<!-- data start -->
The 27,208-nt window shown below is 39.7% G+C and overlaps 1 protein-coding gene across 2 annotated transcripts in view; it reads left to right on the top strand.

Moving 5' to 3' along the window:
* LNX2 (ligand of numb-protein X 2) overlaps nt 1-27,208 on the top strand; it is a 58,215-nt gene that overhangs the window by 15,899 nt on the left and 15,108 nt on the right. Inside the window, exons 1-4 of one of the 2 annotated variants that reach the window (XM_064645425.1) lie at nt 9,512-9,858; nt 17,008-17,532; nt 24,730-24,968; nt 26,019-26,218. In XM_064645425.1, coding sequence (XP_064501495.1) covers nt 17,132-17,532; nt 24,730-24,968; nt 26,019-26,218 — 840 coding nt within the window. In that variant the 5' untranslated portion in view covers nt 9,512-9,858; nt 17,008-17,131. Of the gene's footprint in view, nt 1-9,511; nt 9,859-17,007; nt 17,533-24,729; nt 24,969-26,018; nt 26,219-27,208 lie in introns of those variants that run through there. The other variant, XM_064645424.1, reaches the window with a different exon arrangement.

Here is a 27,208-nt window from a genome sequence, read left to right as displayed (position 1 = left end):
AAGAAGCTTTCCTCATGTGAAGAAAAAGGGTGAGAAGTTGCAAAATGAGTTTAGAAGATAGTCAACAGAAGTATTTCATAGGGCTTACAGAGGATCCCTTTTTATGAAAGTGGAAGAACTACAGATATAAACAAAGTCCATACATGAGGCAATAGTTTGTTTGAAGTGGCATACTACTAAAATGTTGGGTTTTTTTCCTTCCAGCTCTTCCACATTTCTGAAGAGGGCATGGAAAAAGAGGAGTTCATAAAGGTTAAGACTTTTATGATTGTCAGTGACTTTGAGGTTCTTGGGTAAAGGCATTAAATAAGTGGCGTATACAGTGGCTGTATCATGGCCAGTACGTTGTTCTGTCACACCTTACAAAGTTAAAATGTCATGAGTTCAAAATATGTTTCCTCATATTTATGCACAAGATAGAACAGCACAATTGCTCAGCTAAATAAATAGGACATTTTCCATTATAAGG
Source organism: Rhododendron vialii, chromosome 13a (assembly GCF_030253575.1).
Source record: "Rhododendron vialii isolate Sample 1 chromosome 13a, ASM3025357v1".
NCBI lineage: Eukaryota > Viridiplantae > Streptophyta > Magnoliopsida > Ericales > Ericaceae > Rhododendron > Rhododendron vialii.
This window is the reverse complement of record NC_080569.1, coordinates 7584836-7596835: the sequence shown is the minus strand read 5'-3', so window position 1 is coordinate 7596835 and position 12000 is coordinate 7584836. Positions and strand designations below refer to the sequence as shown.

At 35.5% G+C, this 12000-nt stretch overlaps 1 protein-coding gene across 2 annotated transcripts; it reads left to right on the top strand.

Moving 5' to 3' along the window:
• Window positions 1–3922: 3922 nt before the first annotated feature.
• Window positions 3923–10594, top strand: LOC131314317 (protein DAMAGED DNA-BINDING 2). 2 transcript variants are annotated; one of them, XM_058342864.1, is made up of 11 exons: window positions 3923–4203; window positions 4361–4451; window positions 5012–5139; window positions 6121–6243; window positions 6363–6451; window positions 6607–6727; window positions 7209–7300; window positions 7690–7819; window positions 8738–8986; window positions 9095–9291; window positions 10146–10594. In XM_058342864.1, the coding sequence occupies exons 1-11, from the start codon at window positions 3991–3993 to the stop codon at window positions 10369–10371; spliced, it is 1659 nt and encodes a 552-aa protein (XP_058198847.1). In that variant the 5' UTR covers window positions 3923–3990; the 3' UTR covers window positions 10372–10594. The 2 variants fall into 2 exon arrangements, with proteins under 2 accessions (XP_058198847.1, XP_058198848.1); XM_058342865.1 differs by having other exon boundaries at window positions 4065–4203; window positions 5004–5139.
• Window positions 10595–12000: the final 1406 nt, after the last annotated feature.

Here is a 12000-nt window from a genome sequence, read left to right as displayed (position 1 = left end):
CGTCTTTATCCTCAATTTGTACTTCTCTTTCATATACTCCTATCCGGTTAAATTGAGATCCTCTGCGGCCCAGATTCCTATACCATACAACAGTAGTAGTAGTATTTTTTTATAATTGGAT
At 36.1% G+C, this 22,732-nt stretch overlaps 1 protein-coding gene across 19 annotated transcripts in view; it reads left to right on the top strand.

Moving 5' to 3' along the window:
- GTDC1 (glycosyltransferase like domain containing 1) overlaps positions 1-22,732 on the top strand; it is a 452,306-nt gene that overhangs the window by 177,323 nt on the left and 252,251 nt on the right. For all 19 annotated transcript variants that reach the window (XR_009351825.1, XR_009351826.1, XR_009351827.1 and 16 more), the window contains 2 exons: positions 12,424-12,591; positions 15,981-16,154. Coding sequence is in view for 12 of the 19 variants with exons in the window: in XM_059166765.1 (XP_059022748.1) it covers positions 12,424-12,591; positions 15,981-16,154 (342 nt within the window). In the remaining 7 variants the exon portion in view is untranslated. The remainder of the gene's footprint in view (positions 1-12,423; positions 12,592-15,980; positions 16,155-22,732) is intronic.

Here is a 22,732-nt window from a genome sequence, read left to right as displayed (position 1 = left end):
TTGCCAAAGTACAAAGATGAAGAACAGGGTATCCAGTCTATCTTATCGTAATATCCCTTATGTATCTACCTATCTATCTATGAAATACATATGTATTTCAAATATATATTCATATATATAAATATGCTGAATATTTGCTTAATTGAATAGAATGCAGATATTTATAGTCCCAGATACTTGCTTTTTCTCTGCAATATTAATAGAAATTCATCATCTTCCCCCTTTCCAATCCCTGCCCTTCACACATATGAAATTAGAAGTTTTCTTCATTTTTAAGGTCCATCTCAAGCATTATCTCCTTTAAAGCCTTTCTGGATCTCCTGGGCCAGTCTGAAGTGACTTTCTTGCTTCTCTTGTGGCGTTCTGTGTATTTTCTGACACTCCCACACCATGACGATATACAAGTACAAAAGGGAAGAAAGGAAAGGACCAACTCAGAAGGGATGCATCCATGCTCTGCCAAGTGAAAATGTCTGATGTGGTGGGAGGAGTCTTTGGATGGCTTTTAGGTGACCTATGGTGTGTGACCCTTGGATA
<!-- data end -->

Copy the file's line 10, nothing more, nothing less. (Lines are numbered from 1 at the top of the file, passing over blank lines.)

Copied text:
At 35.5% G+C, this 12000-nt stretch overlaps 1 protein-coding gene across 2 annotated transcripts; it reads left to right on the top strand.